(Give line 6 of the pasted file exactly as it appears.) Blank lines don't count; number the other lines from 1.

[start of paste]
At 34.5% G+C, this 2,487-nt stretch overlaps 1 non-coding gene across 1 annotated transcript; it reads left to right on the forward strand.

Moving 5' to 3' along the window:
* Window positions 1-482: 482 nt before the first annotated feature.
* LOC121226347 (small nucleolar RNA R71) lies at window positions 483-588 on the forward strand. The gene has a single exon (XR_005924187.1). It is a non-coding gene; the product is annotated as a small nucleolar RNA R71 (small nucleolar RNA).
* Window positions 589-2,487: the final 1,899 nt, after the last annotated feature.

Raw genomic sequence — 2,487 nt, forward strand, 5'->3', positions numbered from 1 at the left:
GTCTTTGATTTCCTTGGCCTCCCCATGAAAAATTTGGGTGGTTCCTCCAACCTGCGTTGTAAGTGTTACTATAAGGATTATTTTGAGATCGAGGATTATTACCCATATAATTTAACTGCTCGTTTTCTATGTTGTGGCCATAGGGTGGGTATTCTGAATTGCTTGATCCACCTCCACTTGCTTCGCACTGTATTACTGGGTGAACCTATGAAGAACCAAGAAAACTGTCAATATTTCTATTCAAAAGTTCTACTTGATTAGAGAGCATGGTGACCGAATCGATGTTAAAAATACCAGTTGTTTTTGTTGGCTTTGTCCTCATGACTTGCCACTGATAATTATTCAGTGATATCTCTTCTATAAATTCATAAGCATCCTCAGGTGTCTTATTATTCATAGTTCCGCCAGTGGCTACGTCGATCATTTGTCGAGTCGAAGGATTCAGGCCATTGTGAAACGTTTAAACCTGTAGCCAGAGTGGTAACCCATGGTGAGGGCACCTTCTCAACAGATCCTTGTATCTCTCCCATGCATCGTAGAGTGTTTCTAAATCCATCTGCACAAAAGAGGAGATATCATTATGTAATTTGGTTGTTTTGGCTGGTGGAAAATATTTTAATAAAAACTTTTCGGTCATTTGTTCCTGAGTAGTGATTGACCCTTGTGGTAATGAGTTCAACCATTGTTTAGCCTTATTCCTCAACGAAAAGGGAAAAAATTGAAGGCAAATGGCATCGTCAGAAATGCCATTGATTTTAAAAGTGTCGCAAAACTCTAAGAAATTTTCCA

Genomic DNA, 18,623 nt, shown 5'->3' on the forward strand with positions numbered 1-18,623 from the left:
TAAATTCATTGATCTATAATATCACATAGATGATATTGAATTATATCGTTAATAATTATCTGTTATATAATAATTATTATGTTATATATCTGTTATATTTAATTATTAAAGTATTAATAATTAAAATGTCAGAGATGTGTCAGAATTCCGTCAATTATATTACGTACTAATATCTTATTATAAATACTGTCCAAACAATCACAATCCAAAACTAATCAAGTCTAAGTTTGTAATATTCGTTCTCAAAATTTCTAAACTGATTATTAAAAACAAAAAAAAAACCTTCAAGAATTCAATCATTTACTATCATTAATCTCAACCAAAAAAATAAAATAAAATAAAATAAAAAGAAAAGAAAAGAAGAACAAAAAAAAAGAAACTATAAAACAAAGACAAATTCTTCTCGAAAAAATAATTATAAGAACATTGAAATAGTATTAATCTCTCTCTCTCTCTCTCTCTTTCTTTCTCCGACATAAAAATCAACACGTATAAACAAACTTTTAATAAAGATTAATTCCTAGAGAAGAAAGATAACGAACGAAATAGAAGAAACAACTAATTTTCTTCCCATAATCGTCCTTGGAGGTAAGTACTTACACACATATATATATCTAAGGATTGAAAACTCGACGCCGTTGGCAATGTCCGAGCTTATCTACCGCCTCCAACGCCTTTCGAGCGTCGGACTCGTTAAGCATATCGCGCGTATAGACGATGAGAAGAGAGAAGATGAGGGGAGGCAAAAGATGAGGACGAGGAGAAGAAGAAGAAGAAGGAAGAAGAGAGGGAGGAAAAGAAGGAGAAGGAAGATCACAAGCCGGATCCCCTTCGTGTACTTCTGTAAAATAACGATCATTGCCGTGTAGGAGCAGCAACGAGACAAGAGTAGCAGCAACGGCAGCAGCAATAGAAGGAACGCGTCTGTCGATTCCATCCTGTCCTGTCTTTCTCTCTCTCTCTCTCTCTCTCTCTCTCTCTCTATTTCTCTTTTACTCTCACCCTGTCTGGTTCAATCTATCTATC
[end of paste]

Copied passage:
Raw genomic sequence — 2,487 nt, forward strand, 5'->3', positions numbered from 1 at the left: